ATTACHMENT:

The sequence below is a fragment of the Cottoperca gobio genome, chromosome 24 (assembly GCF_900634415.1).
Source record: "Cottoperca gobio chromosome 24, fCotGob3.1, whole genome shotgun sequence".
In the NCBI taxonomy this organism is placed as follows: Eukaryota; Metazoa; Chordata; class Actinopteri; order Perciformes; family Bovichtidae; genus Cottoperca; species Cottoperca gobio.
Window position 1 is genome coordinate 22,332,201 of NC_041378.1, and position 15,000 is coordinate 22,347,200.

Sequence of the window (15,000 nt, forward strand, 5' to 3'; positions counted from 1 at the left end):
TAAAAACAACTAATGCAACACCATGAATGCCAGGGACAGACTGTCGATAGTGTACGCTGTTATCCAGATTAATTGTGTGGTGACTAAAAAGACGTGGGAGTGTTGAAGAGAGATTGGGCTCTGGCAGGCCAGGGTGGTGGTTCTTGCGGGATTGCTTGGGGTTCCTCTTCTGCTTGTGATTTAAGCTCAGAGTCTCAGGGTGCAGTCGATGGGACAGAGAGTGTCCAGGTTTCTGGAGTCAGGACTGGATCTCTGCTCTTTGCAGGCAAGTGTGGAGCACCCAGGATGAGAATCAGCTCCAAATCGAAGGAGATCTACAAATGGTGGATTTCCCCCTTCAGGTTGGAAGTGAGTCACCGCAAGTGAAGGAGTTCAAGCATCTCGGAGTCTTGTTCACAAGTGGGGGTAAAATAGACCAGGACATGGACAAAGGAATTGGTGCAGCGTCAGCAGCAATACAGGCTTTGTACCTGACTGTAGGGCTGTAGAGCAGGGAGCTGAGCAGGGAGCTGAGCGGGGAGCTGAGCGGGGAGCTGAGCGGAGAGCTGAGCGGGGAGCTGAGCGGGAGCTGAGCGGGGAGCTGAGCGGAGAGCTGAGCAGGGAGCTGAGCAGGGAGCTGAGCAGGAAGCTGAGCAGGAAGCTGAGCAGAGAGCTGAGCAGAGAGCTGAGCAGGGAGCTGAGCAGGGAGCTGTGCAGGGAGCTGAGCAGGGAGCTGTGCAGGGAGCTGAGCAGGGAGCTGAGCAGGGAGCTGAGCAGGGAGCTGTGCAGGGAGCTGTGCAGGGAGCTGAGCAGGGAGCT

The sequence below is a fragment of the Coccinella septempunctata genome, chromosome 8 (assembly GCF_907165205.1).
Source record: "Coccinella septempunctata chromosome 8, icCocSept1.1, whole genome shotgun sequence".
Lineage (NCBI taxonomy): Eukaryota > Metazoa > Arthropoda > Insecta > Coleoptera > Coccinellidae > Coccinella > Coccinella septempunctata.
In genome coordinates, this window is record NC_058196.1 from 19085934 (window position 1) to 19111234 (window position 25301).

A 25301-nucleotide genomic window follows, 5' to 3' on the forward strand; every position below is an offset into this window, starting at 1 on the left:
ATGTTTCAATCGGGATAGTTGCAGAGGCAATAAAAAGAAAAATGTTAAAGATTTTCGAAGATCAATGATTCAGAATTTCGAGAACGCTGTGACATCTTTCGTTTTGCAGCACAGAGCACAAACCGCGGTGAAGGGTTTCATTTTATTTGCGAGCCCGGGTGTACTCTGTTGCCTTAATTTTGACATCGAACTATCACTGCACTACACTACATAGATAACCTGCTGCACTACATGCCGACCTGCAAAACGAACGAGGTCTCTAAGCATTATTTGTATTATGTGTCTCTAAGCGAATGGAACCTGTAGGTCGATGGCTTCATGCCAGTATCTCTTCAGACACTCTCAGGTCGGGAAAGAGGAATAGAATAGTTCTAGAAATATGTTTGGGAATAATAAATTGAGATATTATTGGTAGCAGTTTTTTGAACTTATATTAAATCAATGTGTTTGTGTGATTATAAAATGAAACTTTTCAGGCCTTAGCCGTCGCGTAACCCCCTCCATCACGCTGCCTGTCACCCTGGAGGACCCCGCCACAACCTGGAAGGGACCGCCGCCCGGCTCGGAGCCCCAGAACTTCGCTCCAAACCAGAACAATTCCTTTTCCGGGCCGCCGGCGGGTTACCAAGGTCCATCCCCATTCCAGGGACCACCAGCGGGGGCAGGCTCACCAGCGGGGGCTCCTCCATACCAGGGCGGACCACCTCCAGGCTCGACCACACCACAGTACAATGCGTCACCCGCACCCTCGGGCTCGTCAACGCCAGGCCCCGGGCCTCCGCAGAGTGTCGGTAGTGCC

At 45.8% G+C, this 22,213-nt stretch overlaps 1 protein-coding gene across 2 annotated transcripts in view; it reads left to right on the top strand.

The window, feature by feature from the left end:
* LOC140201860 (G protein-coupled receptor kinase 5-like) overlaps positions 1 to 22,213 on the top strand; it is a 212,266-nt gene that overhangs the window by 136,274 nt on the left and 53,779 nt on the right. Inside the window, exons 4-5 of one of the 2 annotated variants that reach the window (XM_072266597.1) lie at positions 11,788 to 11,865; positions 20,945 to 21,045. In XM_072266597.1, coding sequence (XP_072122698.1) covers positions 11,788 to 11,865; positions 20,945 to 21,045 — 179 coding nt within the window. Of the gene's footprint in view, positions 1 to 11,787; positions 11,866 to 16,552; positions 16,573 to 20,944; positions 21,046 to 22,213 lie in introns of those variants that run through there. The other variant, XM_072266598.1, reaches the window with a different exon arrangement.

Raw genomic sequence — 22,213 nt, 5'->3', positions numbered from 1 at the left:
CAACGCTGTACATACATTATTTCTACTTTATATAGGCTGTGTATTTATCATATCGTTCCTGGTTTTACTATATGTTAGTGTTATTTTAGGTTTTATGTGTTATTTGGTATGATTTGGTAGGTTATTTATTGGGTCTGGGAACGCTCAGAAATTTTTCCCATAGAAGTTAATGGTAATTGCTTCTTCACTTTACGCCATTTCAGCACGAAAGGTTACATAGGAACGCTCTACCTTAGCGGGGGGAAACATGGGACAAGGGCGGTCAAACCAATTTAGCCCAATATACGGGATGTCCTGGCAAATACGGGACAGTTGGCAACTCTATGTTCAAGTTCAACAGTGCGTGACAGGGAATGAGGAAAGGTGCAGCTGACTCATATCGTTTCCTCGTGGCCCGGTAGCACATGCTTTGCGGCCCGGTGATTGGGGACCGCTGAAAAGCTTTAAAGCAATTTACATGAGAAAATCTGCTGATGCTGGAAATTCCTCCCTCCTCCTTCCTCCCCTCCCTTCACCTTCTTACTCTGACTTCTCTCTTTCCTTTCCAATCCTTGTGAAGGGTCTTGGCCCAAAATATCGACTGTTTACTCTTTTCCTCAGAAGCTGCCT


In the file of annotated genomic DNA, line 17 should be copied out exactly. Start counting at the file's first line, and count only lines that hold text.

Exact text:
CAACGCTGTACATACATTATTTCTACTTTATATAGGCTGTGTATTTATCATATCGTTCCTGGTTTTACTATATGTTAGTGTTATTTTAGGTTTTATGTGTTATTTGGTATGATTTGGTAGGTTATTTATTGGGTCTGGGAACGCTCAGAAATTTTTCCCATAGAAGTTAATGGTAATTGCTTCTTCACTTTACGCCATTTCAGCACGAAAGGTTACATAGGAACGCTCTACCTTAGCGGGGGGAAACATGGGACAAGGGCGGTCAAACCAATTTAGCCCAATATACGGGATGTCCTGGCAAATACGGGACAGTTGGCAACTCTATGTTCAAGTTCAACAGTGCGTGACAGGGAATGAGGAAAGGTGCAGCTGACTCATATCGTTTCCTCGTGGCCCGGTAGCACATGCTTTGCGGCCCGGTGATTGGGGACCGCTGAAAAGCTTTAAAGCAATTTACATGAGAAAATCTGCTGATGCTGGAAATTCCTCCCTCCTCCTTCCTCCCCTCCCTTCACCTTCTTACTCTGACTTCTCTCTTTCCTTTCCAATCCTTGTGAAGGGTCTTGGCCCAAAATATCGACTGTTTACTCTTTTCCTCAGAAGCTGCCT